XL Equine Vet Imogen Burrows discusses one of the most common equine infectious diseases.
Part of the daily role is providing advice to clients on the end of the phone or by email where I can. This is particularly useful for owners in many circumstances, e.g. out of hours when deciding whether a visit is necessary, or for general advice on infectious diseases. Today it is the latter which is occupying a significant proportion of the time in my day.
One of the commonest infectious diseases that we are asked to talk to clients about is Strangles. Strangles is an upper respiratory tract infection caused by the bacteria, Streptococcus equi. For the most part, the disease is reasonably mild, resulting in a snotty nasal discharge, increased temperature, inappetence, dullness and swollen glands. Mild cases, may be completely overlooked, especially if a cough is heard, and passed of as a ‘bit of a virus’.
However, a good proportion of horses infected with Strangles will go onto develop abscesses of the lymph nodes, most commonly those of the head, located under the jaw or behind the cheek, below the ears. These abscesses are the hallmark of the disease and the swelling of the lymph nodes preceding the abscess rupture giving the disease its rather unglamorous and sordid name – ‘Strangles’.
In rare cases, more prolonged and serious complications can occur as a consequence of the infection. Abscesses may form in lymph nodes elsewhere in the body, resulting in prolonged disease and treatment – a condition referred to as ‘bastard strangles’ for literal reasons. Other recognised complications include purpura haemorrhagica, which owners will recognise as limb swelling often with little red spots visible over the gums inside the mouth. This is because the immune system within the body has activated in response to the infection, and may allow the blood vessels to leak.
The biggest trouble with Strangles outbreaks is the rapid spread of the disease. Most of the time spent talking to clients is really focussing on this area answering the question, ‘how do I stop my horse from getting ill?’.
Fortunately, the bacteria causing the disease is easily killed and prevention is straightforward, albeit time consuming. Understanding basic biosecurity principles is important for every horse owner to minimise the chance of contracting and spreading disease, and maximising their horse’s health. As part of the XLVets Equine campaign: Plan, Prevent, Protect, many vets collaborated to create a useful biosecurity booklet describing what you can do to manage disease outbreaks, which is freely downloadable online at http://editions.xlvets.co.uk/plan-prevent-protect/biosecurity/files/assets/basic-html/page1.html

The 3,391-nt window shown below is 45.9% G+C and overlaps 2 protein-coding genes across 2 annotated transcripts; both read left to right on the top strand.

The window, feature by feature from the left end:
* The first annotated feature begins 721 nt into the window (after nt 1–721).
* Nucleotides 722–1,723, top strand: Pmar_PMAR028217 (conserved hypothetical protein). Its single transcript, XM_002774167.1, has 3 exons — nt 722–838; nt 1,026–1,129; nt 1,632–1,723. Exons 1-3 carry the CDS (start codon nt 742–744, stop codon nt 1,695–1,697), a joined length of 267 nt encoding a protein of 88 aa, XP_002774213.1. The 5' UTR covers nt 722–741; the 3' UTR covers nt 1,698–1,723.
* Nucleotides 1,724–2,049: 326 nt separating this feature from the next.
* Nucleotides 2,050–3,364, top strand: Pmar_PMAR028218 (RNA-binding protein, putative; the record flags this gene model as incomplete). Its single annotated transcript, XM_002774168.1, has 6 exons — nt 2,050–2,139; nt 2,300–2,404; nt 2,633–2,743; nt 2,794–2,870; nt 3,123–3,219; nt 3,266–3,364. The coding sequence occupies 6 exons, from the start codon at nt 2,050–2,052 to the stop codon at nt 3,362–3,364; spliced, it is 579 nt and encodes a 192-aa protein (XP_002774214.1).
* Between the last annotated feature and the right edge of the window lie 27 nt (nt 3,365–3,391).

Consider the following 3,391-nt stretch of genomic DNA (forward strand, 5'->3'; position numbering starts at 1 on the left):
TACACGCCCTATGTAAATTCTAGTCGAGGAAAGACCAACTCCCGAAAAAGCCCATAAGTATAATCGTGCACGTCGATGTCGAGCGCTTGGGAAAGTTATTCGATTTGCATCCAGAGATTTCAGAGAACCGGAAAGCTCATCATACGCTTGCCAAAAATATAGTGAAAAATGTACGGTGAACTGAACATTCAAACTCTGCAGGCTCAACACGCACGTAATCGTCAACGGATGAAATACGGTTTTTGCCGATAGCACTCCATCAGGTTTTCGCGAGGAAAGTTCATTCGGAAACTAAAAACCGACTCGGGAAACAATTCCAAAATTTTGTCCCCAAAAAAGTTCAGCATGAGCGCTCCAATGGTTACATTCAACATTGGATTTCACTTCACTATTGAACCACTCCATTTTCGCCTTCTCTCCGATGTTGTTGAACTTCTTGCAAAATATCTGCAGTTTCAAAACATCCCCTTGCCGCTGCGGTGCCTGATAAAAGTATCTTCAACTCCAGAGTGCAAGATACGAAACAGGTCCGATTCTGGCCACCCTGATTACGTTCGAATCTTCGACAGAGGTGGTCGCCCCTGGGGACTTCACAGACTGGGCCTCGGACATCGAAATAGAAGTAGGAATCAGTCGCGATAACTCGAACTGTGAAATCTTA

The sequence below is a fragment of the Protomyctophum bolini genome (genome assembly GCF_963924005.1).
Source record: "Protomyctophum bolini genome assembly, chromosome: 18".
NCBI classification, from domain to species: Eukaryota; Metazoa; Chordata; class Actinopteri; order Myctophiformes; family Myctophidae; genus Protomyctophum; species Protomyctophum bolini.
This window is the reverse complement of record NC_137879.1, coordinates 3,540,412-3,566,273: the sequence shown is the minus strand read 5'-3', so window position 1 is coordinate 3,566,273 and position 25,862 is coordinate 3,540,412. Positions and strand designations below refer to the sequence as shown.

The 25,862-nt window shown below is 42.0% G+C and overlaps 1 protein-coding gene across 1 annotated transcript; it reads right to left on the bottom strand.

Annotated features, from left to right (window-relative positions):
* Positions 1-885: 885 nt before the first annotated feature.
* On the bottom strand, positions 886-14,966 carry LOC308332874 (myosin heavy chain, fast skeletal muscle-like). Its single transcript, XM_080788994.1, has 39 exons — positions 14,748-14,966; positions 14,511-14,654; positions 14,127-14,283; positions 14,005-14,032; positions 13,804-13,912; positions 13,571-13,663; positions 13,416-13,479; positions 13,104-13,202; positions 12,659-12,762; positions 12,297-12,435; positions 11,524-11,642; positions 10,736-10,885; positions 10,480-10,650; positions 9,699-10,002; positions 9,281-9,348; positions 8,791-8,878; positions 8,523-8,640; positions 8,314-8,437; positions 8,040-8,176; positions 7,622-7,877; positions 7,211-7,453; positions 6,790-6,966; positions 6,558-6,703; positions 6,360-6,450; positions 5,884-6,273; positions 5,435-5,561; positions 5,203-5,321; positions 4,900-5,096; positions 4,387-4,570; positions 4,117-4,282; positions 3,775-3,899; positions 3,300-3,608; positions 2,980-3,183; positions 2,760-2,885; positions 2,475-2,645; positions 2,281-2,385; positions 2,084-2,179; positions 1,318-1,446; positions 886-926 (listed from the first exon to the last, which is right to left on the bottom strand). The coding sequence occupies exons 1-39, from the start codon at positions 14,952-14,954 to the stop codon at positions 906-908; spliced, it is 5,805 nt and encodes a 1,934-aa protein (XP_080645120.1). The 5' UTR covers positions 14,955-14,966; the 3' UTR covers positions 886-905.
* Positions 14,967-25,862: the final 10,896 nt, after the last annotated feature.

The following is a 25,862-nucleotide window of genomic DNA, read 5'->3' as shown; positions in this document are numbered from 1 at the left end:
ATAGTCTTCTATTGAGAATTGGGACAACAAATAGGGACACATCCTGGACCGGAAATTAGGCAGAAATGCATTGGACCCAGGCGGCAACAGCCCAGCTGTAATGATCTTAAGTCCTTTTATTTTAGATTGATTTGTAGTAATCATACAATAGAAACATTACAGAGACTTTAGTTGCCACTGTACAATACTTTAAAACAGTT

My main topic of conversation currently surrounds blood testing for Strangles infection. This is a very useful test if you take time to understand what the results mean. Confirming strangles as the cause of disease isn’t always straightforward, as the bacteria doesn’t grow readily once outside the horse, so repeated samples may be necessary. Of course, this means that the costs to the owner can be significant, meaning a single blood test appeals greatly.
However, of course there is always a catch. This test purely reflects whether a horse has antibodies to the bacteria or not. A positive result does not tell you whether the horse has active Strangles infection or not. Horses with active infection may well have a positive result, however, in the early stages of infection it is likely to be negative. So what do the results mean?
A negative result shows that the horse does not have significant antibodies against the Strangles bacteria. It takes around two weeks for antibodies to develop, which explains why horses that are in the first two weeks of infection will have a negative blood results, despite being infected. It is therefore important to only use this test after a two week isolation period to be sure the negative result reflects an absence of disease.
Likewise, antibodies will hang around for several months, if not years after infection has resolved. Antibodies can also form without the horse being infected itself, but merely by it being in contact with other horses with the disease. This explains why some horses on a yard which has an active outbreak who have not had the disease can return a positive result – further complicating the interpretation of the results.
In short, while blood testing may seem to be a cheaper and more simple alternative to scoping or having repeated nasopharyngeal swabs done, the most appropriate test depends on your horse’s circumstance and what you are trying to achieve. Prior to moving to a new yard, taking bloods may be the most appropriate test choice; whereas scoping a horse is the fastest and most reliable way of confirming presence of the actual disease itself.
Speaking to your own vet about testing is really important – and you can see why this topic takes so much time out of our day and represents us such a challenge! It’s a good job I can talk the hind leg off a donkey….